Netball World Cup: challengers close gap on Australia and New Zealand

Photo: Netball World Cup/Facebook

With the sporting world’s attention on another major women’s sports event 7,000 miles away in Australia and New Zealand, the Netball World Cup has – until now – been mostly overlooked.

So much so, news that Vitality dropped out from its title sponsor role “following negotiations” just two weeks before the start came and went with little noise. Fortunately for the 10-day tournament, which will tread new ground as the first to be held in Africa, the damage done by the health insurer’s departure has been minimal with the South African telecommunications giant Telkom and retailer Spar agreeing to fill the void. Duct tape on kits and equipment will be the only reminder of Vitality’s fleeting commitment to the event.

The Guardian reports that sponsorship headaches and relative quiet aside, there will be much for netball to celebrate when the World Cup begins. South Africa taking on the hosting job comes as a fitting tribute to Africa’s wider growth in the sport. At the last edition of the World Cup in Liverpool, the four teams from the continent competing finished in the top eight, underlining its transition from an emerging force to an established one.

That theme of countries beyond Australia and New Zealand succeeding will be even more pronounced in the 2023 edition. Though history points to the Diamonds and Silver Ferns, who between them have won every World Cup title bar the one they share with Trinidad and Tobago from 1979 when the tournament was staged as a round-robin, the assumption that they will finish first and second is beginning to shed.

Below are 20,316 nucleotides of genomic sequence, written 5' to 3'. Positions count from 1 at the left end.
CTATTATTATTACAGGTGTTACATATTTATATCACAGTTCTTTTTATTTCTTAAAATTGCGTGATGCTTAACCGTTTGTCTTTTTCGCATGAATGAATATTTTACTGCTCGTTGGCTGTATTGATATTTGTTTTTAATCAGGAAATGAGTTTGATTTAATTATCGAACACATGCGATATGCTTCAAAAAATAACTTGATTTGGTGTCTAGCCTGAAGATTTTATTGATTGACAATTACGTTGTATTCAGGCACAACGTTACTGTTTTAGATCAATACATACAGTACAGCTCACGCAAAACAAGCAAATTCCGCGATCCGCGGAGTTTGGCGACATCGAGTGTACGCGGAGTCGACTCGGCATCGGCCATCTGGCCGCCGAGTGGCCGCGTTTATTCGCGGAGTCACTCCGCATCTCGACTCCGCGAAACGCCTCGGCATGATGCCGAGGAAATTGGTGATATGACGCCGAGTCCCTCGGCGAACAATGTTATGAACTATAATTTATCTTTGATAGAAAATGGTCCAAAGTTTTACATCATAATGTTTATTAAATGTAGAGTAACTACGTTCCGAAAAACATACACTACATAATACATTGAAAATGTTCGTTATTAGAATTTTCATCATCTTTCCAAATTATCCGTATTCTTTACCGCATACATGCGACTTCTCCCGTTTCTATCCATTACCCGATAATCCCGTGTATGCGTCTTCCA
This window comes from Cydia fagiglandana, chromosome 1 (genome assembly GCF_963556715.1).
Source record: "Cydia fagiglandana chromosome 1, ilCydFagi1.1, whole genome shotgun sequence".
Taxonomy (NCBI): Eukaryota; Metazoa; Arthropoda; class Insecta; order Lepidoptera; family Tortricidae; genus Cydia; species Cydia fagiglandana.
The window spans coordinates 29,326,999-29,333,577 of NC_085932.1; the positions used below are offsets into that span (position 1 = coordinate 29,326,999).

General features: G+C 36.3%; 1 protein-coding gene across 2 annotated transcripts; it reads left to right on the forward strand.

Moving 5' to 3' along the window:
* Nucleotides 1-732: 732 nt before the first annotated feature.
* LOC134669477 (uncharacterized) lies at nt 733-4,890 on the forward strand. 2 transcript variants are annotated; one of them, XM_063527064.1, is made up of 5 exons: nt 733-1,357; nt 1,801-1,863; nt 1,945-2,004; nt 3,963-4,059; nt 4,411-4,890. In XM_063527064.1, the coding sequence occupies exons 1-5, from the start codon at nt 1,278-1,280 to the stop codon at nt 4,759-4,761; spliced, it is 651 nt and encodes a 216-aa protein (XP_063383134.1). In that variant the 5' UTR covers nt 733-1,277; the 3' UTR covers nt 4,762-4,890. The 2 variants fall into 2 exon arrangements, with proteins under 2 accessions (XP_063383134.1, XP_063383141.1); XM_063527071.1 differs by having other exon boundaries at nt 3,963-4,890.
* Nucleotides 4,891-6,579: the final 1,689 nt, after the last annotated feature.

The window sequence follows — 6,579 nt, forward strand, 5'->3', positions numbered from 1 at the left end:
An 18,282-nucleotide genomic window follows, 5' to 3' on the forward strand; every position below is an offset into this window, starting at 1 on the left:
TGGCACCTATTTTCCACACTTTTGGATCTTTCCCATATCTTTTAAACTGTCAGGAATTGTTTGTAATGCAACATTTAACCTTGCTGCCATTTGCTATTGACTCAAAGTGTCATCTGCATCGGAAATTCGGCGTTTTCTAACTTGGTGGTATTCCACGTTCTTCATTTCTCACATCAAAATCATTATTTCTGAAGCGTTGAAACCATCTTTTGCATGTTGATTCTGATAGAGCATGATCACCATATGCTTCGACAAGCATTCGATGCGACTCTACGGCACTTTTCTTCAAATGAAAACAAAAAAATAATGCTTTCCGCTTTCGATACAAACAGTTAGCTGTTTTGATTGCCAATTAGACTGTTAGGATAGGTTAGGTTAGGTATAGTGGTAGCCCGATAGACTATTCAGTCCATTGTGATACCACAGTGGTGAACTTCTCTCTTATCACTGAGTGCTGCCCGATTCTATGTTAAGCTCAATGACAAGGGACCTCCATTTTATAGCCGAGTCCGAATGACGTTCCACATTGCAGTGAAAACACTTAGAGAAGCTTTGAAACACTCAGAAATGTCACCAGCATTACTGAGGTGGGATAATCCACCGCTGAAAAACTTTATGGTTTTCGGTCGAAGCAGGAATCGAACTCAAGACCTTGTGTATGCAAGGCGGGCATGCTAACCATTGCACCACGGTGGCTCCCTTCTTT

In 2018 at the Commonwealth Games, England’s Roses rocked Australia when they beat them on the Gold Coast, but more recently it is Jamaica whose stock has been rising. Buoyed by shooter Jhaniele Fowler and defender Shamera Sterling, the Sunshine Girls unleashed pandemonium at last summer’s Commonwealths in Birmingham after beating Australia and New Zealand to secure a spot in their first major final.

Despite then falling to the Diamonds in the battle for gold, the message from the Jamaicans was clear: we’ll be back. Like Jamaica, England and South Africa could also upset the Antipodeans. The Roses are hungry to repair their brand after leaving Birmingham empty-handed, while the Proteas have the force of a nation behind them.

The general mood may be that 11-time winners Australia and the reigning champions, New Zealand, are favourites owing to their pedigree, but still this World Cup promises to be the most competitive yet.

Going bib-to-bib with the world’s best is only one half of the challenge awaiting the teams converging on Cape Town. The tournament’s brutal schedule, which will require countries to play eight games in 10 days, is another.

The 16 qualified countries have been divided into four groups and will begin with three days of round-robin matches. After those games the top three teams from Pool A and B will form Pool F, while the top three from Pool C and D will form Pool G. The bottom four teams will move to make up Pool E and willcompete for 13th and 16th.

From day four onwards those in Pools F and G will play the teams they have not yet faced while carrying forward their previous matches. After those matches are done, the top two teams will qualify for the semi-finals, with the winners progressing to the final. The remaining teams, meanwhile, will enter the battle for classification. It’s a tournament that will require brains, brawn and guile; an apt test to determine a world champion.

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